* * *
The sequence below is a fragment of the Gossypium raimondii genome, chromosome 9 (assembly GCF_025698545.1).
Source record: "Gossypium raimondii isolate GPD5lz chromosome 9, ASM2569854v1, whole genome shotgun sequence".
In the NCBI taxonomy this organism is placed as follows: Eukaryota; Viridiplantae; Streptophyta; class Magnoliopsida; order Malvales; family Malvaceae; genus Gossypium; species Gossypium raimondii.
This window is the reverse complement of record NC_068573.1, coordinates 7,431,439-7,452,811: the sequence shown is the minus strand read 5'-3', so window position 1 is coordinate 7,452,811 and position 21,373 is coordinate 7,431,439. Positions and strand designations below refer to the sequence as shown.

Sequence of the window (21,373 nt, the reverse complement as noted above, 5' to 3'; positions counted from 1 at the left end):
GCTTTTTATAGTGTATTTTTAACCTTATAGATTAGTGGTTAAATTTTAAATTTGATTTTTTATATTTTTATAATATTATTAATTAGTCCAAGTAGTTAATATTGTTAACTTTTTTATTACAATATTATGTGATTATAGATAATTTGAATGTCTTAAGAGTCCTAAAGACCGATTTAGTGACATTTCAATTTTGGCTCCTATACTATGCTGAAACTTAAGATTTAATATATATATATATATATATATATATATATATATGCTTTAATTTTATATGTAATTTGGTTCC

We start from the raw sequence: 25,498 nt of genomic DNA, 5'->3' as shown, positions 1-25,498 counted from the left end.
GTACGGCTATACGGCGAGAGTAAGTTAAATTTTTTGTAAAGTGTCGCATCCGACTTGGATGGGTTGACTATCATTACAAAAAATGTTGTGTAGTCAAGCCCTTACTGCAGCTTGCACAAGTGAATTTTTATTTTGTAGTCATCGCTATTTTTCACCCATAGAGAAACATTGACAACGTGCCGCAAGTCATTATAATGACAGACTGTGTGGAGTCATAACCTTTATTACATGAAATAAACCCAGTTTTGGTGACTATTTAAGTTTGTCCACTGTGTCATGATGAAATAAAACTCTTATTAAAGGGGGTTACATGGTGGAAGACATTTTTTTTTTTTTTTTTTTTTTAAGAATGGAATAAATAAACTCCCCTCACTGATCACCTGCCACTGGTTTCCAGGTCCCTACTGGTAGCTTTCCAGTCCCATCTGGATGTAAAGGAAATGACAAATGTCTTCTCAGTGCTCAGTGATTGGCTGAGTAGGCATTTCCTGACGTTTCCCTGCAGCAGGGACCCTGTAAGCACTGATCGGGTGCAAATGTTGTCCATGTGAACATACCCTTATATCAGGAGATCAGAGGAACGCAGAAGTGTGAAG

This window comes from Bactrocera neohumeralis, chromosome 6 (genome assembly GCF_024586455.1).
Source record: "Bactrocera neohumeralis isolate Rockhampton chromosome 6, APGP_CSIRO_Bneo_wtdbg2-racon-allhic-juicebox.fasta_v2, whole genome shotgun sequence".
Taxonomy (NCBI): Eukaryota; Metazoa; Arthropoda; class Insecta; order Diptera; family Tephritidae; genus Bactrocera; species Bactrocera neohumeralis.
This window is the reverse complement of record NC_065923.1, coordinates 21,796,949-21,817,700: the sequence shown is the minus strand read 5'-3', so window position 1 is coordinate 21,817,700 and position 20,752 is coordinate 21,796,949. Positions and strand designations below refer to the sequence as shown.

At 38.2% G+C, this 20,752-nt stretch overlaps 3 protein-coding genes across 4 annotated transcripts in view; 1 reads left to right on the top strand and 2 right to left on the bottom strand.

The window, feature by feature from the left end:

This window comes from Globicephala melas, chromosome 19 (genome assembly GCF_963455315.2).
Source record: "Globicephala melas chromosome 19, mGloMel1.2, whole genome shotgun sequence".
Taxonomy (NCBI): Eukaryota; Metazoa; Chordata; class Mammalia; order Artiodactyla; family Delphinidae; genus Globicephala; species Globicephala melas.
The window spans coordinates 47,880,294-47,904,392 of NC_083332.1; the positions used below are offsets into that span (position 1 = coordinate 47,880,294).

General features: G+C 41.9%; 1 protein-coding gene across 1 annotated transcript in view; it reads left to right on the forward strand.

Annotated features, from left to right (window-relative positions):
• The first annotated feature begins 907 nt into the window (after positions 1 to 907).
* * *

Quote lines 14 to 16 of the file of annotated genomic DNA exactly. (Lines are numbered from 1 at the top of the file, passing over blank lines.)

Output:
The window, feature by feature from the left end:

This window comes from Globicephala melas, chromosome 19 (genome assembly GCF_963455315.2).
Source record: "Globicephala melas chromosome 19, mGloMel1.2, whole genome shotgun sequence".